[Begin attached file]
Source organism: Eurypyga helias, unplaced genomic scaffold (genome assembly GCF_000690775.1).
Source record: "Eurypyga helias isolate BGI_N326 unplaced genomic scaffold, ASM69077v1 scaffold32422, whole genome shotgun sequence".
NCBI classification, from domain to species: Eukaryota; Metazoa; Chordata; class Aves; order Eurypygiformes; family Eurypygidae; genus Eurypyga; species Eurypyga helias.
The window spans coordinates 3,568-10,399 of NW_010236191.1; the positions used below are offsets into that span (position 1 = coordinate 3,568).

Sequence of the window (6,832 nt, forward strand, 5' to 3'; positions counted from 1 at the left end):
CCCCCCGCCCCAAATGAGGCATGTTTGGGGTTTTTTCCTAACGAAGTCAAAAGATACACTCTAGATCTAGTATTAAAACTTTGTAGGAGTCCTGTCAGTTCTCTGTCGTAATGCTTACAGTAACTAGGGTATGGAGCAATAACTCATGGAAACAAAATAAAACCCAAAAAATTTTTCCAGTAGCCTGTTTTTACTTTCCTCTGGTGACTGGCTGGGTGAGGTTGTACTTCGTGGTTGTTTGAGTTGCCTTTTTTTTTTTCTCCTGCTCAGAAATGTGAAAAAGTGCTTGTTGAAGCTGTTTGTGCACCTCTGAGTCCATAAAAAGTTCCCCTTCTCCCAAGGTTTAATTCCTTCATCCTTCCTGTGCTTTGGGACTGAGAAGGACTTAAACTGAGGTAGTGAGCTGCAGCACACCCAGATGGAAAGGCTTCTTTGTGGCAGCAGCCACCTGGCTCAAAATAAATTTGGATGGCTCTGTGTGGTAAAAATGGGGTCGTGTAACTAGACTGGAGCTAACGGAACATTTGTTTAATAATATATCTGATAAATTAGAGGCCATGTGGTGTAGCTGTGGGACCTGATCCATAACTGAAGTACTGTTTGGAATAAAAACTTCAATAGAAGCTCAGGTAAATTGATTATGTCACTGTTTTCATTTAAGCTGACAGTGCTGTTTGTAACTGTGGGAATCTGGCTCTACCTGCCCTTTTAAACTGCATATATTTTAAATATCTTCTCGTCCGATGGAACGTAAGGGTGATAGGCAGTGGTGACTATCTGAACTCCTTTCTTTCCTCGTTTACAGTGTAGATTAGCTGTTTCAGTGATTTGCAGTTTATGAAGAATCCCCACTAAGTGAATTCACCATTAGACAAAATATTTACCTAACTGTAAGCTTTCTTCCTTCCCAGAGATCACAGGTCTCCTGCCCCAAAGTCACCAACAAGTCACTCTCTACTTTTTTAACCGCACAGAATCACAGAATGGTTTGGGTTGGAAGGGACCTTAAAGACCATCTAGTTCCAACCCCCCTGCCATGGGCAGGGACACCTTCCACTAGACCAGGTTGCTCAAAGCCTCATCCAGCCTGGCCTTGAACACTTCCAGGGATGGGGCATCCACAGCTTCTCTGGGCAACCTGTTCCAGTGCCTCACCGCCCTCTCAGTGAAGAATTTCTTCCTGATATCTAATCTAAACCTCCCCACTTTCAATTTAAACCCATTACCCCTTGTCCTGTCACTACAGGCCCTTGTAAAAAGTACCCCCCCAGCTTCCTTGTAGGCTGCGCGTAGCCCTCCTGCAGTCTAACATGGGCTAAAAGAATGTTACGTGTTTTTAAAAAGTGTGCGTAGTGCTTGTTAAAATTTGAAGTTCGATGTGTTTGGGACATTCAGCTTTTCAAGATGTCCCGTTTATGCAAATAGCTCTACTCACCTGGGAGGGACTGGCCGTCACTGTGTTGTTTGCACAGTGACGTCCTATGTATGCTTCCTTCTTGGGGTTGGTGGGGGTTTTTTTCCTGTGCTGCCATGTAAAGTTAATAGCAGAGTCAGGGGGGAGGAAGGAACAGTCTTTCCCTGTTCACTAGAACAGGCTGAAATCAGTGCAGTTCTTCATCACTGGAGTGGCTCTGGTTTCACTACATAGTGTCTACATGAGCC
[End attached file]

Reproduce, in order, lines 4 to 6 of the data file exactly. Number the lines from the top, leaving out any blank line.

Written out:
The window spans coordinates 3,568-10,399 of NW_010236191.1; the positions used below are offsets into that span (position 1 = coordinate 3,568).

Sequence of the window (6,832 nt, forward strand, 5' to 3'; positions counted from 1 at the left end):
CCCCCCGCCCCAAATGAGGCATGTTTGGGGTTTTTTCCTAACGAAGTCAAAAGATACACTCTAGATCTAGTATTAAAACTTTGTAGGAGTCCTGTCAGTTCTCTGTCGTAATGCTTACAGTAACTAGGGTATGGAGCAATAACTCATGGAAACAAAATAAAACCCAAAAAATTTTTCCAGTAGCCTGTTTTTACTTTCCTCTGGTGACTGGCTGGGTGAGGTTGTACTTCGTGGTTGTTTGAGTTGCCTTTTTTTTTTTCTCCTGCTCAGAAATGTGAAAAAGTGCTTGTTGAAGCTGTTTGTGCACCTCTGAGTCCATAAAAAGTTCCCCTTCTCCCAAGGTTTAATTCCTTCATCCTTCCTGTGCTTTGGGACTGAGAAGGACTTAAACTGAGGTAGTGAGCTGCAGCACACCCAGATGGAAAGGCTTCTTTGTGGCAGCAGCCACCTGGCTCAAAATAAATTTGGATGGCTCTGTGTGGTAAAAATGGGGTCGTGTAACTAGACTGGAGCTAACGGAACATTTGTTTAATAATATATCTGATAAATTAGAGGCCATGTGGTGTAGCTGTGGGACCTGATCCATAACTGAAGTACTGTTTGGAATAAAAACTTCAATAGAAGCTCAGGTAAATTGATTATGTCACTGTTTTCATTTAAGCTGACAGTGCTGTTTGTAACTGTGGGAATCTGGCTCTACCTGCCCTTTTAAACTGCATATATTTTAAATATCTTCTCGTCCGATGGAACGTAAGGGTGATAGGCAGTGGTGACTATCTGAACTCCTTTCTTTCCTCGTTTACAGTGTAGATTAGCTGTTTCAGTGATTTGCAGTTTATGAAGAATCCCCACTAAGTGAATTCACCATTAGACAAAATATTTACCTAACTGTAAGCTTTCTTCCTTCCCAGAGATCACAGGTCTCCTGCCCCAAAGTCACCAACAAGTCACTCTCTACTTTTTTAACCGCACAGAATCACAGAATGGTTTGGGTTGGAAGGGACCTTAAAGACCATCTAGTTCCAACCCCCCTGCCATGGGCAGGGACACCTTCCACTAGACCAGGTTGCTCAAAGCCTCATCCAGCCTGGCCTTGAACACTTCCAGGGATGGGGCATCCACAGCTTCTCTGGGCAACCTGTTCCAGTGCCTCACCGCCCTCTCAGTGAAGAATTTCTTCCTGATATCTAATCTAAACCTCCCCACTTTCAATTTAAACCCATTACCCCTTGTCCTGTCACTACAGGCCCTTGTAAAAAGTACCCCCCCAGCTTCCTTGTAGGCTGCGCGTAGCCCTCCTGCAGTCTAACATGGGCTAAAAGAATGTTACGTGTTTTTAAAAAGTGTGCGTAGTGCTTGTTAAAATTTGAAGTTCGATGTGTTTGGGACATTCAGCTTTTCAAGATGTCCCGTTTATGCAAATAGCTCTACTCACCTGGGAGGGACTGGCCGTCACTGTGTTGTTTGCACAGTGACGTCCTATGTATGCTTCCTTCTTGGGGTTGGTGGGGGTTTTTTTCCTGTGCTGCCATGTAAAGTTAATAGCAGAGTCAGGGGGGAGGAAGGAACAGTCTTTCCCTGTTCACTAGAACAGGCTGAAATCAGTGCAGTTCTTCATCACTGGAGTGGCTCTGGTTTCACTACATAGTGTCTACATGAGCC